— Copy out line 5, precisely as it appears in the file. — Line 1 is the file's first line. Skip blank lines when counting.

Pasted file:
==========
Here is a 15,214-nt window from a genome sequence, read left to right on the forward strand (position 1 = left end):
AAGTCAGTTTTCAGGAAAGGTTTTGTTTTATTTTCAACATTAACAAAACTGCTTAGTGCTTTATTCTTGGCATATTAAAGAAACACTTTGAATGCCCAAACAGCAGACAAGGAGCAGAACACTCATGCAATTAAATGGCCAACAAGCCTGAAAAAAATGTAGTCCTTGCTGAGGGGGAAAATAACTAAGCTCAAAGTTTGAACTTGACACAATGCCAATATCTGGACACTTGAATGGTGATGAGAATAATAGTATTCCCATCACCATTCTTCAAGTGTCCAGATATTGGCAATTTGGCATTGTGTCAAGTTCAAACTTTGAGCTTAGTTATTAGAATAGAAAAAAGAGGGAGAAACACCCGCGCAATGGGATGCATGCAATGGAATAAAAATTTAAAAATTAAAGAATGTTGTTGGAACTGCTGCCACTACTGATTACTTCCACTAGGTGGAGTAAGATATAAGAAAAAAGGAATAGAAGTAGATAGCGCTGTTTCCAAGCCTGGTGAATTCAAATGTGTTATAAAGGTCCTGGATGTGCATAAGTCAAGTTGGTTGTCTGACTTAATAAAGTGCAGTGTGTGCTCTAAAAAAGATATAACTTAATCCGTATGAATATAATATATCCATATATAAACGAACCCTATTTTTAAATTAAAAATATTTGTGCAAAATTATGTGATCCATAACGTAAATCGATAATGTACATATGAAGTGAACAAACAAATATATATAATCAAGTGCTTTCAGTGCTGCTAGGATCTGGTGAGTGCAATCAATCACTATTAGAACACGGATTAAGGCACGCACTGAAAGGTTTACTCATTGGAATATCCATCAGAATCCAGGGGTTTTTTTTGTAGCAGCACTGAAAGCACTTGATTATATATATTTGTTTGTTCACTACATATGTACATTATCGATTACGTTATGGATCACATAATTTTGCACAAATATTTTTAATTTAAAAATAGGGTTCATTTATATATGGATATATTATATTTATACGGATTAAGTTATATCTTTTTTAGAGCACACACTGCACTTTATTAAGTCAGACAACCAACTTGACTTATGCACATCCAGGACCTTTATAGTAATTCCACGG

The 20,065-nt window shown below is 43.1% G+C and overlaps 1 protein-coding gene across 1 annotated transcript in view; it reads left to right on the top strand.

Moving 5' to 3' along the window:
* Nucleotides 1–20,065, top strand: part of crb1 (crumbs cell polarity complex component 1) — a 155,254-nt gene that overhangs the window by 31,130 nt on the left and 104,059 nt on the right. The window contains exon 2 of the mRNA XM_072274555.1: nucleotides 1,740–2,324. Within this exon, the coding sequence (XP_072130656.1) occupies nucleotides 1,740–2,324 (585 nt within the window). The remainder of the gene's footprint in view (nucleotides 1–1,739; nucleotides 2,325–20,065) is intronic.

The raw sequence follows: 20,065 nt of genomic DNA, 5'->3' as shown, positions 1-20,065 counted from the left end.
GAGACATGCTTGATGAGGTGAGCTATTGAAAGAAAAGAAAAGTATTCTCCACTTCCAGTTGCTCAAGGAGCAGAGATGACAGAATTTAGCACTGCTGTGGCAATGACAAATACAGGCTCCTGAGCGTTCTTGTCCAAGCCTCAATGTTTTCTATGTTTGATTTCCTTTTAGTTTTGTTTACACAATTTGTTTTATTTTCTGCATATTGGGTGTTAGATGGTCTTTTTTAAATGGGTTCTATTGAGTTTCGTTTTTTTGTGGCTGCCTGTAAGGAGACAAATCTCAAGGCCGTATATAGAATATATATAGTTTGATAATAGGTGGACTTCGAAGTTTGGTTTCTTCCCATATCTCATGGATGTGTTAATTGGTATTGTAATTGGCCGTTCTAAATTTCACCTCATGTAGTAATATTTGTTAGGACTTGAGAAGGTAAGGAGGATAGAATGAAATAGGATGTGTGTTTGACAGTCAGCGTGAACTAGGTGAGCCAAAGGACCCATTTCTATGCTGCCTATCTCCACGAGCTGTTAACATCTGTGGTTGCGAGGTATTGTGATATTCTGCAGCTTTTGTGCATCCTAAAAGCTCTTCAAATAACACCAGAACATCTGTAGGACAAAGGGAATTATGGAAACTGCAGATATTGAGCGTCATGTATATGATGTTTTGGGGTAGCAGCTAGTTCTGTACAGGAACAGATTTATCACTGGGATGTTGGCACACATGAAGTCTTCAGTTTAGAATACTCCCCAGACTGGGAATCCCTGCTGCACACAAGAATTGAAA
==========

* Nucleotides 1–20,065, top strand: part of crb1 (crumbs cell polarity complex component 1) — a 155,254-nt gene that overhangs the window by 31,130 nt on the left and 104,059 nt on the right. The window contains exon 2 of the mRNA XM_072274555.1: nucleotides 1,740–2,324. Within this exon, the coding sequence (XP_072130656.1) occupies nucleotides 1,740–2,324 (585 nt within the window). The remainder of the gene's footprint in view (nucleotides 1–1,739; nucleotides 2,325–20,065) is intronic.